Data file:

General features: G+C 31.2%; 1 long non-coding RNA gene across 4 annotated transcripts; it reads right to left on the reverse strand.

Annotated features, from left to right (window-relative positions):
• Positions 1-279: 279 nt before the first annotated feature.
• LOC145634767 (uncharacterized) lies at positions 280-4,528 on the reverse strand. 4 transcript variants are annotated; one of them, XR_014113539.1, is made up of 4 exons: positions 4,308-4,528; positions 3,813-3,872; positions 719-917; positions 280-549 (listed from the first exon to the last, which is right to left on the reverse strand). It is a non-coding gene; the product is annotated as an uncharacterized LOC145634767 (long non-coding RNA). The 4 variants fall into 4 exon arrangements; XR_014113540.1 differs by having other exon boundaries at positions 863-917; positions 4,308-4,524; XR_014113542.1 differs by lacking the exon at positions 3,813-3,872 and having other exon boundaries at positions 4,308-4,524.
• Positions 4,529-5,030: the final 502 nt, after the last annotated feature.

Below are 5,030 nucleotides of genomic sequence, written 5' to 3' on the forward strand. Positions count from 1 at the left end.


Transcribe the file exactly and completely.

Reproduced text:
General features: G+C 31.2%; 1 long non-coding RNA gene across 4 annotated transcripts; it reads right to left on the reverse strand.

Annotated features, from left to right (window-relative positions):
• Positions 1-279: 279 nt before the first annotated feature.
• LOC145634767 (uncharacterized) lies at positions 280-4,528 on the reverse strand. 4 transcript variants are annotated; one of them, XR_014113539.1, is made up of 4 exons: positions 4,308-4,528; positions 3,813-3,872; positions 719-917; positions 280-549 (listed from the first exon to the last, which is right to left on the reverse strand). It is a non-coding gene; the product is annotated as an uncharacterized LOC145634767 (long non-coding RNA). The 4 variants fall into 4 exon arrangements; XR_014113540.1 differs by having other exon boundaries at positions 863-917; positions 4,308-4,524; XR_014113542.1 differs by lacking the exon at positions 3,813-3,872 and having other exon boundaries at positions 4,308-4,524.
• Positions 4,529-5,030: the final 502 nt, after the last annotated feature.

Below are 5,030 nucleotides of genomic sequence, written 5' to 3' on the forward strand. Positions count from 1 at the left end.